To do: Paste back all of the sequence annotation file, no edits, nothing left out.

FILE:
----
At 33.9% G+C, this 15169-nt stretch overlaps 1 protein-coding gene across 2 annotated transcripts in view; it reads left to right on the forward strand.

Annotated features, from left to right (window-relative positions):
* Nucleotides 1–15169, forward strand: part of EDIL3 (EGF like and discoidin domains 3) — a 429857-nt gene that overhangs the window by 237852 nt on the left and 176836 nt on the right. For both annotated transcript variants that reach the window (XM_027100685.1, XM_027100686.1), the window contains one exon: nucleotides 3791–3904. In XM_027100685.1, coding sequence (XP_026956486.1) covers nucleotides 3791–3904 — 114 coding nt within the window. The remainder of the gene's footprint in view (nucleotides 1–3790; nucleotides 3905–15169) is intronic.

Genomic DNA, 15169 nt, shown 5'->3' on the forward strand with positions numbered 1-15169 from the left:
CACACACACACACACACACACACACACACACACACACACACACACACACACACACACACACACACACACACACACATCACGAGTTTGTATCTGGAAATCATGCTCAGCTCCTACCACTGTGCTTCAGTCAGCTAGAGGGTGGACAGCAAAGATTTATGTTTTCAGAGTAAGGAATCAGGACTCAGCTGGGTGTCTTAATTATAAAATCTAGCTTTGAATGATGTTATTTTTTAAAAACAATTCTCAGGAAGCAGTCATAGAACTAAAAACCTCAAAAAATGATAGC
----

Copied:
At 33.9% G+C, this 15169-nt stretch overlaps 1 protein-coding gene across 2 annotated transcripts in view; it reads left to right on the forward strand.

Annotated features, from left to right (window-relative positions):
* Nucleotides 1–15169, forward strand: part of EDIL3 (EGF like and discoidin domains 3) — a 429857-nt gene that overhangs the window by 237852 nt on the left and 176836 nt on the right. For both annotated transcript variants that reach the window (XM_027100685.1, XM_027100686.1), the window contains one exon: nucleotides 3791–3904. In XM_027100685.1, coding sequence (XP_026956486.1) covers nucleotides 3791–3904 — 114 coding nt within the window. The remainder of the gene's footprint in view (nucleotides 1–3790; nucleotides 3905–15169) is intronic.

Genomic DNA, 15169 nt, shown 5'->3' on the forward strand with positions numbered 1-15169 from the left:
CACACACACACACACACACACACACACACACACACACACACACACACACACACACACACACACACACACACACACATCACGAGTTTGTATCTGGAAATCATGCTCAGCTCCTACCACTGTGCTTCAGTCAGCTAGAGGGTGGACAGCAAAGATTTATGTTTTCAGAGTAAGGAATCAGGACTCAGCTGGGTGTCTTAATTATAAAATCTAGCTTTGAATGATGTTATTTTTTAAAAACAATTCTCAGGAAGCAGTCATAGAACTAAAAACCTCAAAAAATGATAGC